Schumer wants info sharing guidelines for social networking sites

Sen. Chuck Schumer (D-N.Y.) wrote the Federal Trade Commission (FTC) Sunday asking the agency to provide guidelines to social networking sites on user's private information.

As the Associated Press reported, the New York senator wants to ensure that private information submitted to the websites is not given away improperly to third parties.

The letter comes amid reports that Facebook has begun to provide user's information to third-party sites that users used to be able to prevent from being shared.

"Hundreds of millions of people use social networking sites like Facebook, Myspace and Twitter every day," Schumer said. "These sites have helped reconnect old friends, allow families from far away to stay in touch, and created new friendships; overall they provide a great new way to communicate. As these sites become more and more popular, however, it's vitally important that safeguards are in place that provide users with control over their personal information to ensure they don't receive unwanted solicitations." 

Facebook has over 400 million users and many lawmakers, campaigns and congressional committees use the site to share with users stances on legislation, information about district events and news articles they find interesting.

Many congressional offices have official Facebook sites that are linked from their websites. For example, here is the official page of Rep. Mike Quigley (D-Ill.) 

UPDATED 2:56 p.m.

Andrew Noyes, a spokesman for Facebook responded:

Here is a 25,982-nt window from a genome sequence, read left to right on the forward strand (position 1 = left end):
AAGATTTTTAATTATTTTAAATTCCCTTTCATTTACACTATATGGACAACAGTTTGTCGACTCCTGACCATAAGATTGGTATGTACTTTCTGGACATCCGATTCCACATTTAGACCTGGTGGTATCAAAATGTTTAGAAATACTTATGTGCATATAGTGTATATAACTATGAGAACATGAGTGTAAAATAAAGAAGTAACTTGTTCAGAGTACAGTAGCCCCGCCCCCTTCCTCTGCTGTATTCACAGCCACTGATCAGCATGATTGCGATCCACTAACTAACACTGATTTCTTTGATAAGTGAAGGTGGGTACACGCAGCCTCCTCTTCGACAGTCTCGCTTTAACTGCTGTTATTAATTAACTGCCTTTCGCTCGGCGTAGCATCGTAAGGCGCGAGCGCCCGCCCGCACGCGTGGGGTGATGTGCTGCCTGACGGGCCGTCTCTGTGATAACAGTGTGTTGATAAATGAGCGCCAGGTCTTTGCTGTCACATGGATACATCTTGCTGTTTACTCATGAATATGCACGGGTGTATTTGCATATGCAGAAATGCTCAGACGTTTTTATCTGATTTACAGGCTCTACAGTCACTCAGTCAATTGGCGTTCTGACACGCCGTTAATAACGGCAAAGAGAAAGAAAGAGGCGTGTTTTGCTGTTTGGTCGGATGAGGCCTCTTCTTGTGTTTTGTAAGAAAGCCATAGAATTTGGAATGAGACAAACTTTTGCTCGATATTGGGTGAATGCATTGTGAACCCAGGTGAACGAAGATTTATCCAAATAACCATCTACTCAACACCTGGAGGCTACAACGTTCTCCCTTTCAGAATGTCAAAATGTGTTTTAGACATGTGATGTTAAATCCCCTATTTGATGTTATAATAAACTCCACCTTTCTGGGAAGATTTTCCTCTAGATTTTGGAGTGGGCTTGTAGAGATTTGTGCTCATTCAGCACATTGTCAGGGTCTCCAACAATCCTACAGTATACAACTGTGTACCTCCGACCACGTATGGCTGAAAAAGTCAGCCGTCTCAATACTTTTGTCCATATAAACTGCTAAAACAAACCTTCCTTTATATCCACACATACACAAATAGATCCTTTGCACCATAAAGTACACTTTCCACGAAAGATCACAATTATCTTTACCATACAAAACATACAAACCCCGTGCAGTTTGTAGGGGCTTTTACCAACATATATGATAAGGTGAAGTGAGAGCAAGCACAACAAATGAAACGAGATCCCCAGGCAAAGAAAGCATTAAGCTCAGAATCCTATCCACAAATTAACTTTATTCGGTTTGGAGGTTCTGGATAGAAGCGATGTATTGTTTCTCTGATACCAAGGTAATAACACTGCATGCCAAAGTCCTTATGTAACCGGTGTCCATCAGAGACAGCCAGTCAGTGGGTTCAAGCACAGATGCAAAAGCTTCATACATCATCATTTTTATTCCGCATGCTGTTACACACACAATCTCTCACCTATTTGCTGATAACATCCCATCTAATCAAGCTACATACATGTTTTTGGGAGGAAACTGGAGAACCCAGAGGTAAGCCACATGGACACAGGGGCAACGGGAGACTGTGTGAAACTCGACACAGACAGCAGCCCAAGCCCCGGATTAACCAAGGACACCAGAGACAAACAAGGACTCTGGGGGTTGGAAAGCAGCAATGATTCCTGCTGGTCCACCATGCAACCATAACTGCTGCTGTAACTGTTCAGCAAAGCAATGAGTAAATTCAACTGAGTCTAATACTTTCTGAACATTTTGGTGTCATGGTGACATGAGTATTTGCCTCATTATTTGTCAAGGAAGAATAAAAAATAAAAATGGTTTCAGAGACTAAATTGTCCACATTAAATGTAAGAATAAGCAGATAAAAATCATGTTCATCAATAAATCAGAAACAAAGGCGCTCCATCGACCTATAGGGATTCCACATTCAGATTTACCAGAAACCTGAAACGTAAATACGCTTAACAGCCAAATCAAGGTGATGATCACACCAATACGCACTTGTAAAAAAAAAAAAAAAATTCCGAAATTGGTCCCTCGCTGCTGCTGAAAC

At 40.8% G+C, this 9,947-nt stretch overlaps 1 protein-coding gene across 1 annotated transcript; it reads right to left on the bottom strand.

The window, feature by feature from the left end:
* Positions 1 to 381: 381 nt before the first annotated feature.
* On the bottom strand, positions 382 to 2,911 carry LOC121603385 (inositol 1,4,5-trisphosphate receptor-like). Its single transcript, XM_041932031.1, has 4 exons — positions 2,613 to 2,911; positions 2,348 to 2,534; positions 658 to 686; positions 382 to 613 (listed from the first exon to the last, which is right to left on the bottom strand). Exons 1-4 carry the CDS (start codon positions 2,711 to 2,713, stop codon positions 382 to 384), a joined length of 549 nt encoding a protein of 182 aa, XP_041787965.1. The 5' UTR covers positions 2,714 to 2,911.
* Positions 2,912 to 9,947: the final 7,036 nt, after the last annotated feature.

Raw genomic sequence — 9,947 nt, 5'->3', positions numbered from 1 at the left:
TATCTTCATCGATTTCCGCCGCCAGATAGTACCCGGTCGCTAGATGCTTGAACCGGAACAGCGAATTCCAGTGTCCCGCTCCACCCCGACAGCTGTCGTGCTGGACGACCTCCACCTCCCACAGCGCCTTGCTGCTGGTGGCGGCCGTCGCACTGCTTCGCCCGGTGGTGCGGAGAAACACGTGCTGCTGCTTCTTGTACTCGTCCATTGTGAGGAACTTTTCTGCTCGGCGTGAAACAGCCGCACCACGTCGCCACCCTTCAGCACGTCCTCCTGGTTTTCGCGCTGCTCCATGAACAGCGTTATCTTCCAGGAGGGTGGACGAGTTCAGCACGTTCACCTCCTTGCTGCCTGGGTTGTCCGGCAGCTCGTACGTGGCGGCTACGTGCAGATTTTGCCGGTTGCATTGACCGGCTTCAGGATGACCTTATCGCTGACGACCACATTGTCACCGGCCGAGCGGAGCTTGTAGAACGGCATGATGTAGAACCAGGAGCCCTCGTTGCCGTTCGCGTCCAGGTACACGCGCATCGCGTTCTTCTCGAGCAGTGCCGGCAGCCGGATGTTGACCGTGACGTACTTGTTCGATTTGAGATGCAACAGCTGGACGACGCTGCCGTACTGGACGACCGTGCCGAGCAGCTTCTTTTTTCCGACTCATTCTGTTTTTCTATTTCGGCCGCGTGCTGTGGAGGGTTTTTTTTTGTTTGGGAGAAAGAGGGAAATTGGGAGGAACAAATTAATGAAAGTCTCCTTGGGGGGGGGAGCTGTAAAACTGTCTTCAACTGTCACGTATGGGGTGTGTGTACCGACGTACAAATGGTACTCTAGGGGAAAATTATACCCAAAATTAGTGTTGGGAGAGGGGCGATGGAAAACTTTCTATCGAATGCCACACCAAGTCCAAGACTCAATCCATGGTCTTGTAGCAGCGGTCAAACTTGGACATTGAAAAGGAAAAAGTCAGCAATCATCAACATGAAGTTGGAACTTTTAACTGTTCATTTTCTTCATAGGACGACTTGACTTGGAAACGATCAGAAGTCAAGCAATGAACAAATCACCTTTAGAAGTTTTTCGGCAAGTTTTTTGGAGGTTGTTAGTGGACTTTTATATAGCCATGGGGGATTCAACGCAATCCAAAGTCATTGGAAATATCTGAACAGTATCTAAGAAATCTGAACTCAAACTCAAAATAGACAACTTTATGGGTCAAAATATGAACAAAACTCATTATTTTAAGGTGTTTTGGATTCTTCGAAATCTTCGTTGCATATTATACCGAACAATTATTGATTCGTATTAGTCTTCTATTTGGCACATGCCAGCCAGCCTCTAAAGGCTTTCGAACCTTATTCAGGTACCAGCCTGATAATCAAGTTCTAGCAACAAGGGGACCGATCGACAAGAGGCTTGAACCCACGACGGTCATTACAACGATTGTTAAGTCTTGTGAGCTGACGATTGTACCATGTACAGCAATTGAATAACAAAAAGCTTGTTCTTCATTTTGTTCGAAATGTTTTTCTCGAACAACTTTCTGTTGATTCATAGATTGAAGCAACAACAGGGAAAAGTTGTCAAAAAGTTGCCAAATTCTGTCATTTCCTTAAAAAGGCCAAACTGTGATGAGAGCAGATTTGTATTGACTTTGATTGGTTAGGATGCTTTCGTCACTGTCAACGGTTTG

We were surprised by Senator Schumer’s comments and look forward to sitting down with him and his staff to clarify.

Facebook’s highest priority is to keep and build the trust of the more than 400 million people who visit our service every month. To do so, we’ve developed the most powerful tools of any major Internet company to give people control over what information they want to share, when they want to share it and with whom.

Last week, we announced several new products and features designed to enhance personalization and promote social activity across the Web. None of these changes removed or reduced people’s control over their information and several offered even greater controls. For example, we announced a new tool to give users much greater ability to restrict the information they share with applications and third party websites.  We introduced new ways for websites to let Facebook offer personalization without the need for any user information to be shared with the site itself.

We also announced a small pilot program with three well-known and respected partners — Microsoft, Pandora and Yelp — to provide additional personalization on their sites, based on information that is already publicly available. These partners were carefully chosen, reviewed, and are contractually required to respect users’ privacy preferences. Additionally, they are required to provide an easy and prominent method for users to opt out directly from their website and delete user data if users choose do opt out. Facebook and its partner sites have also added new and easy controls to help users manage their experiences when they visit these sites.

We think these programs will make surfing the web a smoother and more engaging experience for people who use Facebook while honoring the trust we’ve been given."